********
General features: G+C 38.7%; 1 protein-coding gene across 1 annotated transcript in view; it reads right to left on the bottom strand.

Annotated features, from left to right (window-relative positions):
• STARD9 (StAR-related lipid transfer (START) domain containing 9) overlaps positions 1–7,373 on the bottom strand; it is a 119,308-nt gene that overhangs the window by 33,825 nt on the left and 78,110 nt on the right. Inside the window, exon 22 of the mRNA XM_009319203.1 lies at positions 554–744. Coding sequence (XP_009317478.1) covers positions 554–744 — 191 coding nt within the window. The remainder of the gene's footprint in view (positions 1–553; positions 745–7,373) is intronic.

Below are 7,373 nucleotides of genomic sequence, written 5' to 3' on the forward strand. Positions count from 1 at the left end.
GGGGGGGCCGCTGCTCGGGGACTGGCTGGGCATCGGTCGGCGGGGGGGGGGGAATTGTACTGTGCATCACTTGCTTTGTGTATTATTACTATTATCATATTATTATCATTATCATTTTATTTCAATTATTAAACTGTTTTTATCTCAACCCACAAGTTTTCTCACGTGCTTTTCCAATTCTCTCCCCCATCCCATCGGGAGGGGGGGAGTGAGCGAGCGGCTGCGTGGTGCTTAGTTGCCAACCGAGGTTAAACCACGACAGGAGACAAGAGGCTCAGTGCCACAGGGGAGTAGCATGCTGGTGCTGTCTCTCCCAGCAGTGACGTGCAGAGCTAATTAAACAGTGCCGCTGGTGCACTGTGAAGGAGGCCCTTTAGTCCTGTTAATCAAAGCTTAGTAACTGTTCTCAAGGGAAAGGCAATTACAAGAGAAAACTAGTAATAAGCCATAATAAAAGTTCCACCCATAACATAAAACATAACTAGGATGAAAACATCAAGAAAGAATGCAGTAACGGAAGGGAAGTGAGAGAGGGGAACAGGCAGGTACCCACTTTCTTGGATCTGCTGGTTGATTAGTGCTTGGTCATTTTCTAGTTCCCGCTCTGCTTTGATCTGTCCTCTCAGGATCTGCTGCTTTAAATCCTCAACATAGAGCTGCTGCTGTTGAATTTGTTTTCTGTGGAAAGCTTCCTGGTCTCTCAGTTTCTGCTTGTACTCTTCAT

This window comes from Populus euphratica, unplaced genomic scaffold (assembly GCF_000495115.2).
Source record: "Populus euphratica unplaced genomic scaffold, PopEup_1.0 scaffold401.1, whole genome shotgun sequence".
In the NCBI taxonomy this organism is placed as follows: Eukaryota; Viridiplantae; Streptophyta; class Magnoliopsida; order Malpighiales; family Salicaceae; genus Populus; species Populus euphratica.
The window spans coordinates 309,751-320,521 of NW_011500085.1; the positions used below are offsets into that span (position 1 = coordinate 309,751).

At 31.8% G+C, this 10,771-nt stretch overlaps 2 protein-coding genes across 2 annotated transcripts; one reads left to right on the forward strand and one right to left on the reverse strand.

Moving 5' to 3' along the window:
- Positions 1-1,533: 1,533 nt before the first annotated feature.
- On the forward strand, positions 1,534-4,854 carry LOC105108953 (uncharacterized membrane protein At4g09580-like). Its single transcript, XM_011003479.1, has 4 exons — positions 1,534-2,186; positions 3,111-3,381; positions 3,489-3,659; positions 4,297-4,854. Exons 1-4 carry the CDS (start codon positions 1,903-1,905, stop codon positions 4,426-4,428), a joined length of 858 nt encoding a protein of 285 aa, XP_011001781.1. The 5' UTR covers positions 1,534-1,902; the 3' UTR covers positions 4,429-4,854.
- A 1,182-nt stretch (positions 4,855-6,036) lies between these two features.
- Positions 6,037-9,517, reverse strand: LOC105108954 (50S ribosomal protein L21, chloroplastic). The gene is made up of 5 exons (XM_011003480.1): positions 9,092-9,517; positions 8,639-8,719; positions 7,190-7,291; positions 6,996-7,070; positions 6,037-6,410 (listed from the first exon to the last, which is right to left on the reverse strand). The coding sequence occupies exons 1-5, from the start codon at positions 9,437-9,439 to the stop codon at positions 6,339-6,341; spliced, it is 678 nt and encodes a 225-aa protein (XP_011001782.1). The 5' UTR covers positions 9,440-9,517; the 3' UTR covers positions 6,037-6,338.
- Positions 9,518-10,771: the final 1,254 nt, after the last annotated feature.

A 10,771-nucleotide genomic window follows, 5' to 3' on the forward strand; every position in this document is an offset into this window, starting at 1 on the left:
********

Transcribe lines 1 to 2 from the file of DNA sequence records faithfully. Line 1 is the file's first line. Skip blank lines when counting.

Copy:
General features: G+C 38.7%; 1 protein-coding gene across 1 annotated transcript in view; it reads right to left on the bottom strand.

Annotated features, from left to right (window-relative positions):